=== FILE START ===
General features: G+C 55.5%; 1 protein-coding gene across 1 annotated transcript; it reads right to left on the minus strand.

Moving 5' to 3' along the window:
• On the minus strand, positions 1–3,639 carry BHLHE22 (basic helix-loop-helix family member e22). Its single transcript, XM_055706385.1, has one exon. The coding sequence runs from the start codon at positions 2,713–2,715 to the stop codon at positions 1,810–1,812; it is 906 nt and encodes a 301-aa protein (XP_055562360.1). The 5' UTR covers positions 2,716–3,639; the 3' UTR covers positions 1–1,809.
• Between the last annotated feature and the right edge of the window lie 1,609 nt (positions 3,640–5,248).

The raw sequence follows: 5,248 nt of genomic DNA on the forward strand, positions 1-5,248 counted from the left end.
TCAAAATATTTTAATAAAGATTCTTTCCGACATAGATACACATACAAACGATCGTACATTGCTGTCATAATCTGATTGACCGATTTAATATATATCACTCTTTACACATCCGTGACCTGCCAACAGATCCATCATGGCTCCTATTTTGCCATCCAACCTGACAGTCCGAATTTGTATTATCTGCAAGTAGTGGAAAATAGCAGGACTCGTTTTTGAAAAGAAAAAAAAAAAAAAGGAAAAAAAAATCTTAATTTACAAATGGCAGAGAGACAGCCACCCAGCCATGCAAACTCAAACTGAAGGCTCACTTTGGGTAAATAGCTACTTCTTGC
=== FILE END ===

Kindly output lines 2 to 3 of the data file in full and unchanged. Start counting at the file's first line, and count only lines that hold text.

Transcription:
Moving 5' to 3' along the window:
• On the minus strand, positions 1–3,639 carry BHLHE22 (basic helix-loop-helix family member e22). Its single transcript, XM_055706385.1, has one exon. The coding sequence runs from the start codon at positions 2,713–2,715 to the stop codon at positions 1,810–1,812; it is 906 nt and encodes a 301-aa protein (XP_055562360.1). The 5' UTR covers positions 2,716–3,639; the 3' UTR covers positions 1–1,809.